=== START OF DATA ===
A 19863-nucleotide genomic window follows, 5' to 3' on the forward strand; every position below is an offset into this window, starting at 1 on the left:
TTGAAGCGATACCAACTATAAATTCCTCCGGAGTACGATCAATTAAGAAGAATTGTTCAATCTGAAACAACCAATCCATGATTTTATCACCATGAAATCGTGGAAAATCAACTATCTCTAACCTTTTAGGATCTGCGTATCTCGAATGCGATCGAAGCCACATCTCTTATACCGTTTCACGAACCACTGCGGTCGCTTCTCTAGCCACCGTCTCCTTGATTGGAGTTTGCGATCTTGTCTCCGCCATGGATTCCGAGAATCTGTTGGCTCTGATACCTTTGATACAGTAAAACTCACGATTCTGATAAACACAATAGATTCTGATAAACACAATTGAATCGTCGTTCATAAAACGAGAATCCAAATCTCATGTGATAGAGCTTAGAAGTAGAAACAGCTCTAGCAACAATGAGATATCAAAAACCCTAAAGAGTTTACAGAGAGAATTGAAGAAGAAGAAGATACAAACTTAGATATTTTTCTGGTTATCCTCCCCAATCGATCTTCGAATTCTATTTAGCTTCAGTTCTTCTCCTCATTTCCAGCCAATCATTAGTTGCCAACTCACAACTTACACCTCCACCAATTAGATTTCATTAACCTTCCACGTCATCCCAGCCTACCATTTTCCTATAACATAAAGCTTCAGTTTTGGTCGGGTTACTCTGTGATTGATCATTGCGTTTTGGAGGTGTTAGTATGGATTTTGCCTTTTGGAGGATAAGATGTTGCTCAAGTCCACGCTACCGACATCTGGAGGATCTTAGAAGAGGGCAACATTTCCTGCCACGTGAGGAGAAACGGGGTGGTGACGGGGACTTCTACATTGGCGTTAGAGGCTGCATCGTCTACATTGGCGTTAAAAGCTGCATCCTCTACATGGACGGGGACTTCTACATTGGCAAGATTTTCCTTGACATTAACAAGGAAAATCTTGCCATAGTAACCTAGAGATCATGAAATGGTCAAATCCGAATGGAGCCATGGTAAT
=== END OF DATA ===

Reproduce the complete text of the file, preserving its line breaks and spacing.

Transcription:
A 19863-nucleotide genomic window follows, 5' to 3' on the forward strand; every position below is an offset into this window, starting at 1 on the left:
TTGAAGCGATACCAACTATAAATTCCTCCGGAGTACGATCAATTAAGAAGAATTGTTCAATCTGAAACAACCAATCCATGATTTTATCACCATGAAATCGTGGAAAATCAACTATCTCTAACCTTTTAGGATCTGCGTATCTCGAATGCGATCGAAGCCACATCTCTTATACCGTTTCACGAACCACTGCGGTCGCTTCTCTAGCCACCGTCTCCTTGATTGGAGTTTGCGATCTTGTCTCCGCCATGGATTCCGAGAATCTGTTGGCTCTGATACCTTTGATACAGTAAAACTCACGATTCTGATAAACACAATAGATTCTGATAAACACAATTGAATCGTCGTTCATAAAACGAGAATCCAAATCTCATGTGATAGAGCTTAGAAGTAGAAACAGCTCTAGCAACAATGAGATATCAAAAACCCTAAAGAGTTTACAGAGAGAATTGAAGAAGAAGAAGATACAAACTTAGATATTTTTCTGGTTATCCTCCCCAATCGATCTTCGAATTCTATTTAGCTTCAGTTCTTCTCCTCATTTCCAGCCAATCATTAGTTGCCAACTCACAACTTACACCTCCACCAATTAGATTTCATTAACCTTCCACGTCATCCCAGCCTACCATTTTCCTATAACATAAAGCTTCAGTTTTGGTCGGGTTACTCTGTGATTGATCATTGCGTTTTGGAGGTGTTAGTATGGATTTTGCCTTTTGGAGGATAAGATGTTGCTCAAGTCCACGCTACCGACATCTGGAGGATCTTAGAAGAGGGCAACATTTCCTGCCACGTGAGGAGAAACGGGGTGGTGACGGGGACTTCTACATTGGCGTTAGAGGCTGCATCGTCTACATTGGCGTTAAAAGCTGCATCCTCTACATGGACGGGGACTTCTACATTGGCAAGATTTTCCTTGACATTAACAAGGAAAATCTTGCCATAGTAACCTAGAGATCATGAAATGGTCAAATCCGAATGGAGCCATGGTAAT